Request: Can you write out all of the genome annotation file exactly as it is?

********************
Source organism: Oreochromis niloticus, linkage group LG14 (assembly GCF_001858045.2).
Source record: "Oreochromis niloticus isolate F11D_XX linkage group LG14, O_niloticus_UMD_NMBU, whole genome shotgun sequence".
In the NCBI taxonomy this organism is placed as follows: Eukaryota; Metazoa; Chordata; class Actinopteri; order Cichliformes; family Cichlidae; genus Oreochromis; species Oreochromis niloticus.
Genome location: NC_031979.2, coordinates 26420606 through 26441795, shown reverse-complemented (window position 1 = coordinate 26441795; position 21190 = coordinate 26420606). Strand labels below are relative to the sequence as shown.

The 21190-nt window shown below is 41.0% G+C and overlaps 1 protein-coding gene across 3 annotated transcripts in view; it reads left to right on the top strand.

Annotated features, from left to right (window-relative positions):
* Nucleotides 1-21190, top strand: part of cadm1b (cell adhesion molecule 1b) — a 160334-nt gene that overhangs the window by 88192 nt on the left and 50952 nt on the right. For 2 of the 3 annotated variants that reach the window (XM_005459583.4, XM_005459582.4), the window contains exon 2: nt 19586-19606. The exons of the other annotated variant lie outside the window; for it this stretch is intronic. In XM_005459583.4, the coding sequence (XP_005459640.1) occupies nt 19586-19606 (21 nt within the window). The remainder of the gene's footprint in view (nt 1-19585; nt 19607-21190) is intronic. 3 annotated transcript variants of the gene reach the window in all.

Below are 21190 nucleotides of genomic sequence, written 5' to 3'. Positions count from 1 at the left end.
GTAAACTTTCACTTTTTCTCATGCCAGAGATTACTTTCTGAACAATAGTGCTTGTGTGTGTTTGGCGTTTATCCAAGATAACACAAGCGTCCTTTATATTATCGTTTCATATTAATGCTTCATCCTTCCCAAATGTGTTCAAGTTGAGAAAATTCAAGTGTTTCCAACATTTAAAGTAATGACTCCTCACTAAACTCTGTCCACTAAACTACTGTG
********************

Source organism: Oreochromis niloticus, linkage group LG14 (assembly GCF_001858045.2).
Source record: "Oreochromis niloticus isolate F11D_XX linkage group LG14, O_niloticus_UMD_NMBU, whole genome shotgun sequence".
In the NCBI taxonomy this organism is placed as follows: Eukaryota; Metazoa; Chordata; class Actinopteri; order Cichliformes; family Cichlidae; genus Oreochromis; species Oreochromis niloticus.
Genome location: NC_031979.2, coordinates 26420606 through 26441795, shown reverse-complemented (window position 1 = coordinate 26441795; position 21190 = coordinate 26420606). Strand labels below are relative to the sequence as shown.

The 21190-nt window shown below is 41.0% G+C and overlaps 1 protein-coding gene across 3 annotated transcripts in view; it reads left to right on the top strand.

Annotated features, from left to right (window-relative positions):
* Nucleotides 1-21190, top strand: part of cadm1b (cell adhesion molecule 1b) — a 160334-nt gene that overhangs the window by 88192 nt on the left and 50952 nt on the right. For 2 of the 3 annotated variants that reach the window (XM_005459583.4, XM_005459582.4), the window contains exon 2: nt 19586-19606. The exons of the other annotated variant lie outside the window; for it this stretch is intronic. In XM_005459583.4, the coding sequence (XP_005459640.1) occupies nt 19586-19606 (21 nt within the window). The remainder of the gene's footprint in view (nt 1-19585; nt 19607-21190) is intronic. 3 annotated transcript variants of the gene reach the window in all.

Below are 21190 nucleotides of genomic sequence, written 5' to 3'. Positions count from 1 at the left end.
GTAAACTTTCACTTTTTCTCATGCCAGAGATTACTTTCTGAACAATAGTGCTTGTGTGTGTTTGGCGTTTATCCAAGATAACACAAGCGTCCTTTATATTATCGTTTCATATTAATGCTTCATCCTTCCCAAATGTGTTCAAGTTGAGAAAATTCAAGTGTTTCCAACATTTAAAGTAATGACTCCTCACTAAACTCTGTCCACTAAACTACTGTG